Many women who are going through the menopause have trouble sleeping. New research shows that sleep quality can also affect a woman's level of sexual satisfaction.
Women who are either premenopausal or have entered the menopause often have trouble sleeping. Some of the sleep problems they experience include trouble falling asleep, waking up in the middle of the night, or waking up in the early hours of the morning.
Some of the factors contributing to these sleep disturbances range from hormonal changes, hot flushes, and abnormalities of the circadian rhythm, to lifestyle choices or other age-related medical conditions.
Insufficient sleep can cause a variety of health problems. Individuals who are constantly sleep deprived may develop hypertension and heart disease. Additional research has found a link between insufficient sleep, and type 2 diabetes and obesity.
A new study from the North American Menopause Society (NAMS) suggests that sleep deprivation also affects levels of sexual satisfaction among postmenopausal women. The first author of the study is Dr. Juliana M. Kling, and the findings were published in the journal Menopause.
Poor sleep impacts sexual satisfaction
Researchers analyzed the data collected by the Women's Health Initiative (WHI) Study, a long-term national health study aiming to prevent a range of diseases among postmenopausal women aged between 50 and 79.
For the present study, Dr. Kling and colleagues examined data on sleep quality and sexual satisfaction from 93,668 women enrolled in the WIH. Short sleep duration was defined as fewer than 7-8 hours of sleep per night.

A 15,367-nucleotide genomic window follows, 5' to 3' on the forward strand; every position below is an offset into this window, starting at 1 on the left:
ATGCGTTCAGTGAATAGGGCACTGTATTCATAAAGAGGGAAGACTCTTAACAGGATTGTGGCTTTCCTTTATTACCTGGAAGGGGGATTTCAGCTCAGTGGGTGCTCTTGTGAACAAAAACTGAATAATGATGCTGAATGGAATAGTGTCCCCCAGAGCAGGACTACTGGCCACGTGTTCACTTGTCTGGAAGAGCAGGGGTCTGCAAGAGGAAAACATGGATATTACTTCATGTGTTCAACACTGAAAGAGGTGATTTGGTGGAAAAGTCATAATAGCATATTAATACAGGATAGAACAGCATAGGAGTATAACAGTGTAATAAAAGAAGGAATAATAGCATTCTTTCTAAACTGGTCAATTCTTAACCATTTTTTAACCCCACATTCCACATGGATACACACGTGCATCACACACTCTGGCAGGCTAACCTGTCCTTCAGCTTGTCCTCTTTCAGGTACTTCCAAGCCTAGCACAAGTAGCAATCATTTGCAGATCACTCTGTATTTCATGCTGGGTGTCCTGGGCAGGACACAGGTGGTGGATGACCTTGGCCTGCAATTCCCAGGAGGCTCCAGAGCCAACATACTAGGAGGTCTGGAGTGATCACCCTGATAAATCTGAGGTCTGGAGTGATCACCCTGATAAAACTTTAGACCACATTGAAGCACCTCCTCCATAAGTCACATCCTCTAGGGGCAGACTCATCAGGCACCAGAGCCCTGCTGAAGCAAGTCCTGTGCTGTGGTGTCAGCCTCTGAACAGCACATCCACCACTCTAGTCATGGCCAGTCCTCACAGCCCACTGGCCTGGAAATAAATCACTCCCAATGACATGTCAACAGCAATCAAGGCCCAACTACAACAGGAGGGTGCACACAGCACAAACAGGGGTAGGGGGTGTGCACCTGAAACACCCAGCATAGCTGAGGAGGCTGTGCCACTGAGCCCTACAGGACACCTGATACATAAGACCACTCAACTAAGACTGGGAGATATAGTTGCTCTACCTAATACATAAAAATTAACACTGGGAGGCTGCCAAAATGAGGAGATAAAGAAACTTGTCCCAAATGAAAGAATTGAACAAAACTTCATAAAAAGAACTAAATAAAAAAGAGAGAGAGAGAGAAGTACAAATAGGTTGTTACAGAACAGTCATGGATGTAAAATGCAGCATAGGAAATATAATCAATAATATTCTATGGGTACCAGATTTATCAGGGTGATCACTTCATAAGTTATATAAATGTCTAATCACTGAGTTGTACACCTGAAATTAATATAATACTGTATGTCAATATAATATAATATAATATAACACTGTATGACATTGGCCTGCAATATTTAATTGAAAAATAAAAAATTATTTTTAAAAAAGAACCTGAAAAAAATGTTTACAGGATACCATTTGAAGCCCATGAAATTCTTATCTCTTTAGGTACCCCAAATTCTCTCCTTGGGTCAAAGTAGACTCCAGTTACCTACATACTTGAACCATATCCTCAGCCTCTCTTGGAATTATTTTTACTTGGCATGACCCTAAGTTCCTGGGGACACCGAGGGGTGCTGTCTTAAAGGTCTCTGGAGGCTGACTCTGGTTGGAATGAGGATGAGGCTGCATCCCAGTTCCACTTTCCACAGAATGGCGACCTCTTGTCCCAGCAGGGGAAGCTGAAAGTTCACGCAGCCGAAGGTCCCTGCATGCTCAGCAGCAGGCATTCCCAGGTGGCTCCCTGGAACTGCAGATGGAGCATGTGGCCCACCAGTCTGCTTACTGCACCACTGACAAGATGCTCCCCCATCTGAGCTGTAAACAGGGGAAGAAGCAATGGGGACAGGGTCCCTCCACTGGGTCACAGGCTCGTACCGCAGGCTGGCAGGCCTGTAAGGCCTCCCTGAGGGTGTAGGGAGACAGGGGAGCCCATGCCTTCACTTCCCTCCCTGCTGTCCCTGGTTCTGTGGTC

Of the women enrolled, 56 percent reported being somewhat or very satisfied with their current sexual activity, while 52 percent reported having partnered sexual activity in the last year. The researchers found a total insomnia prevalence of 31 percent.
Overall, women who reported sleeping for under 7-8 hours were less likely to be sexually active and sexually satisfied.
After adjusting for potential causes of insomnia, such as depression and chronic disease, there was still an inverse association between insomnia and sexual satisfaction. Higher insomnia scores correlated with lower odds of sexual satisfaction, and short sleep duration was associated with lower odds of partnered sexual activity, as well as lower sexual satisfaction.
The observed relationship varied with age. Compared with younger women, older women tended to be less sexually active if they slept for fewer than 7-8 hours. Additionally, women older than 70 who slept fewer than 5 hours were 30 percent less likely to be sexually active than women who slept for 7-8 hours. However, the authors note, this could be due to the presence of more comorbidities.
The authors write that, in order to elucidate the relationships between older age, lower sleep duration, and other comorbidities, more prospective, longitudinal studies are needed.
Dr. JoAnn Pinkerton, the executive director of NAMS, weighs in on the findings:
"Women and healthcare providers need to recognize the link between menopause symptoms and inadequate sleep and their effects on sexual satisfaction. There are effective treatment options to help with sleep disruption and sexual satisfaction, including hormone therapy, which this study confirmed to be effective at menopause for symptomatic women."